6. A new ID list is created, or looked up, that matches src.overlays but has D added onto the end.
  7. src gets a new appearance. If its appearance was P, now it will be Q instead; Q is the same as P but uses the new overlays list.
  8. The proc ends. O is deleted because it has no more references. Appearance D is still in use, but if nothing else is using C, it's deleted too.
Appearances and ID lists get recycled. If an appearance is seen by any client, it won't be recycled until each client says they haven't seen it for a while. In this case, appearances B and C were never seen by the player at all, so they get recycled pretty much immediately unless they appear elsewhere on the map.

Appearances and animation

When you call animate(), you include all of the vars you want to change. It's clear now what this is doing: A new appearance is created, and animation just interpolates from one to another.

Each stage of an animation has a "from" appearance and a "to", which we'll call A and B for clarity. When Dream Seeker displays an animated atom, it looks up which stage it should be using at the current time index. Then it figures out how far along it must be from A to B, and compares the two appearances to see what's different. For anything that's different, it will interpolate smoothly if it can (like color, transform, etc.). The atom will always still have a "true" appearance, which is wherever its animation ended. If the animation doesn't loop forever, eventually it will finish there and the animation will be erased.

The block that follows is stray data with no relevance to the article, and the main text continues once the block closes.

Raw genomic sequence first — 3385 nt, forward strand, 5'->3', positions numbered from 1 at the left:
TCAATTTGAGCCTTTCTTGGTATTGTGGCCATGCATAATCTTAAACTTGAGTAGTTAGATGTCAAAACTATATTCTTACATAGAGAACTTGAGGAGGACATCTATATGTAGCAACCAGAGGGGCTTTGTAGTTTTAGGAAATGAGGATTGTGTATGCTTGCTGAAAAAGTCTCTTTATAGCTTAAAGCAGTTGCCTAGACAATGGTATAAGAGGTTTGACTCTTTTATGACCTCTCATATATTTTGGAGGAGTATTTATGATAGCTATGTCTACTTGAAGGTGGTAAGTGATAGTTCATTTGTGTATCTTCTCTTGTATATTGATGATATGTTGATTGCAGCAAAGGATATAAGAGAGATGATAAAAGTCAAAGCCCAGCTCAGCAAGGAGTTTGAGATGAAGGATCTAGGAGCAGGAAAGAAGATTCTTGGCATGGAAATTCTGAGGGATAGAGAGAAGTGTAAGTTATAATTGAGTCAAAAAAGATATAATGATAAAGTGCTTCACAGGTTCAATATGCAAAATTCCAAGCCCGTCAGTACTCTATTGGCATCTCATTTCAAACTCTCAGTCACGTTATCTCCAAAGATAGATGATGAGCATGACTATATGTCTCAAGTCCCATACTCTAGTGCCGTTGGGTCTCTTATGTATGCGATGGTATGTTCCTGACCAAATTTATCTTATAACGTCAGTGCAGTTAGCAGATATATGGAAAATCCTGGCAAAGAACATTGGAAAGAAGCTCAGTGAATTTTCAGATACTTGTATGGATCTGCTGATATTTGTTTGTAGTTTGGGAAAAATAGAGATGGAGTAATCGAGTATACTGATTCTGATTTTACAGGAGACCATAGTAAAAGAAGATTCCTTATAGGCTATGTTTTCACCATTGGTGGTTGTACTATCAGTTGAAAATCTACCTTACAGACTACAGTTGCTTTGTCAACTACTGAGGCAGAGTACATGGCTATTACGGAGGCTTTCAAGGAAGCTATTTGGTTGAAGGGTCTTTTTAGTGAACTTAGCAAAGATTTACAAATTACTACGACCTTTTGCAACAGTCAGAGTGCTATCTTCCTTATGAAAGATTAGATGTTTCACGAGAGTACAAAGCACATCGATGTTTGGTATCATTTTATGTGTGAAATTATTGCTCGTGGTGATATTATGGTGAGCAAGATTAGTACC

Appearances and savefiles

Wait a sec, you say: How does this factor into savefiles? Are they saving whole appearances? Nope, they are not.

When an atom is saved, its appearance-related vars are saved--if they differ from what's normal for that atom's type. That is, layer will show up in the savefile if you changed it, but otherwise it won't. That's the same for any other vars.

The overlays and underlays lists, though, don't fare so well. When the savefile format was first invented, it was given no "standard" way to save appearance info. As a result, savefiles do the simplest thing they can: merging all overlays into a single icon, and the same for underlays. When the savefile is loaded again, what might have been ten overlays loads up as one, which is just an icon and layer=FLOAT_LAYER.

For this reason, I always recommend that you clear overlays when saving, and rebuild them yourself after loading. It avoids bloat in both your savefiles and the icon cache, and it's just good maintenance.

Using the new appearance var

Version 508 introduces the atom.appearance var (also used by image), which can be used to grab a copy of an atom's current appearance, or update it in one shot. These are the only vars that will not be affected when you set an appearance:
  • density
  • dir
  • screen_loc
  • verbs
Here's an example of how that might be used:


mob/verb/Doppelganger(mob/M in oview())
if(magic < 10 || dg_reset) break
magic -= 10

// save the current appearance
dg_reset = appearance
// copy the spell target's appearance
appearance = M.appearance
appearance = dg_reset
dg_reset = null